John Gottman (a prominent psychological researcher who has done extensive work on divorce prediction) has some very strong claims about his ability to predict divorce. The claim that led me to start looking into this topic is that he can predict which newlywed couples will divorce with 94% accuracy. He repeats this claim on his website:

But our breakthrough research with thousands of couples has discovered six telltale signs that can predict — with over 94% accuracy — whether a couple will break up within the next four years

In his research FAQ, Gottman makes more claims about his predictive abilities, many of which are very strong:

Dr. Gottman’s ability to predict divorce among newlyweds is more clearly understood by imagining an urn that contains 130 white balls (representing couples that stayed married) and 17 red balls (representing couples that ended up divorcing) for a total of 147 balls. The chances that Dr. Gottman could blindly pick balls out of the urn and guess which were red and which were white with 90% accuracy could only happen by chance 1 x 10-19 times. That is the number point one (0.1) with 18 zeroes in front of the number one. This means it is practically impossible that Dr. Gottman could predict which couples would divorce with much accuracy by chance alone. The factors he used to make his predictions were indeed clearly related to why couples ended up divorced. By looking for those factors, he was able to predict divorce fairly accurately. For the Gottman, Katz and Hooven study, where Gottman et. al. picked out all seven divorced couples out of 56, the probability is approximately .000000000384 or 3.84×10-9.

Gottman's methods have faced criticism on the basis that they are all post-hoc studies. Critics (such as this article) allege that he is merely building a formula to match known outcomes after the fact, rather than truly predicting outcomes. Gottman refutes this claim in his research FAQ:

Altogether, Dr. Gottman has completed seven studies that explored what predicts divorce. [...] Six of the seven studies have been predictive—each began with a hypothesis about factors leading to divorce. Based on these factors, Dr. Gottman predicted who would divorce, then followed the couples for a pre-determined length of time. Finally, he drew conclusions about the accuracy of his predictions. [...] This is true prediction. Prior to his six prediction studies, Dr. Gottman did an initial post-hoc analyses study back in 1980 to help him determine what factors were useful in predicting divorce.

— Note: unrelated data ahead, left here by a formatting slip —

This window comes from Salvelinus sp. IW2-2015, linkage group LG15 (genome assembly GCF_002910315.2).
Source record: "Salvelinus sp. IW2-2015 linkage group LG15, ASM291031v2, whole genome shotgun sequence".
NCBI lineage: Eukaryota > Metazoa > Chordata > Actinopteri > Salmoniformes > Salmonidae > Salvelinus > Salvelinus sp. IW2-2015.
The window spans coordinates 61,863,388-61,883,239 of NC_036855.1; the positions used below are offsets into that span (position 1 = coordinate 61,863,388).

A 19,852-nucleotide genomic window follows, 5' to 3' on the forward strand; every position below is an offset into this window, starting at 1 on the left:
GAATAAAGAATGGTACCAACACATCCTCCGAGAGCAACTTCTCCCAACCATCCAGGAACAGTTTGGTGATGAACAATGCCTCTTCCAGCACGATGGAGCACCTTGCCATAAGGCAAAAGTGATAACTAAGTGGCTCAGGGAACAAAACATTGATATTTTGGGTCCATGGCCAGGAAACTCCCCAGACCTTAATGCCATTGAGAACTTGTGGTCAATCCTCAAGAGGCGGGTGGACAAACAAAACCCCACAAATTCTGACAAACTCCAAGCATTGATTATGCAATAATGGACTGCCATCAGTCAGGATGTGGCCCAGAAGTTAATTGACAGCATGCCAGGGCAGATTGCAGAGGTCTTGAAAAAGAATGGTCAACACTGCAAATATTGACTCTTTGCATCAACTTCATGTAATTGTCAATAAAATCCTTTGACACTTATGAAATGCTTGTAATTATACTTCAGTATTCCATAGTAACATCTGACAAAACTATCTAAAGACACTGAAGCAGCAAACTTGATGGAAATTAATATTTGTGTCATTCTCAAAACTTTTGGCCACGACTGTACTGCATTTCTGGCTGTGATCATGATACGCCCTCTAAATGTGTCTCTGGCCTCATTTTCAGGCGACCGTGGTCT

However, I've been unable to find any of these predictive studies. In his research FAQ, he specifically cites two of his own studies: Gottman & Levenson, 2002 and a study by Gottman, Katz and Hooven. The Gottman & Levenson, 2002 study has faced strong criticism (see DeKay, Greeno, and Houck, 2002) for (among many other problems) only studying couples that are already divorced. I've been unable to find a study on divorce by Gottman, Katz and Hooven - on his list of research articles, he only shows four papers by those three authors and all of them deal with parent/child relationships and outcomes, not divorce. I haven't been able to turn up any other articles besides those four in my own research.

Has John Gottman (or the Gottman Institute) actually shown predictive ability with their methods?

  • 11
    ... 1 x 10-19 times. That is the number point one (0.1) with 18 zeroes in front of the number one ... - That is possibly the worst written description of a small standard form I've seen. Also, worth noting that if he just guessed all couples would stay together, in the US he'd have ~60% success rate. If you're actually looking into problems in a marriage, it doesn't seem that outrageous that 94% is possible. Picking balls out of a bag is random, social relation problems really aren't, we're very good at detecting them... Commented Sep 13, 2019 at 10:33
  • 5
    The FAQ seems odd as @Fifth_H0r5eman mentioned, but I also think it sounds plausible to be able to predict who will divorce in four years (not who will divorce EVER). After all, four years is not THAT long, and most issues are probably already present years before the actual divorce.
    – kutschkem
    Commented Sep 13, 2019 at 10:55
  • 3
    "For the Gottman, Katz and Hooven study, where Gottman et. al. picked out all seven divorced couples out of 56, the probability is approximately .000000000384 or 3.84×10-9.": Do they explain that calculation? I mean, if we assume he knew it'd be 7 divorces in 56, then that's (7/56)*(6/55)*(5/54)*(4/53)*(3/52)*(2/51)*(1/50), which is ~4.31*10^-9. Or if we don't assume that he knew it'd actually be 7, then with a binomial distribution and 12.5% odds, it'd be ~15.9% chance of getting 7, for ~6.87*10^-10. So where'd they get "3.84×10-9" from?
    – Nat
    Commented Sep 13, 2019 at 15:17
  • 22
    Without meeting the 147 couples, I could make individual predictions about whether they divorce in four years which would would turn out to be 88.4% accurate when 17 of them had divorced: all I would have to do is say each couple would stay together. It does not make 90% look so impressive
    – Henry
    Commented Sep 13, 2019 at 22:37
  • 1
    One cannot only look at accuracy and evaluate predictions. You should enquire about false positives and false negatives. Look up about precision and recall. Especially when the data is imbalanced ( less number of divorcees ), predicting all remain together gives very good accuracy. Look up Henry's comment. But, the recall will be zero in this case and will mean that the model is no good.
    – naive
    Commented Sep 29, 2019 at 11:41


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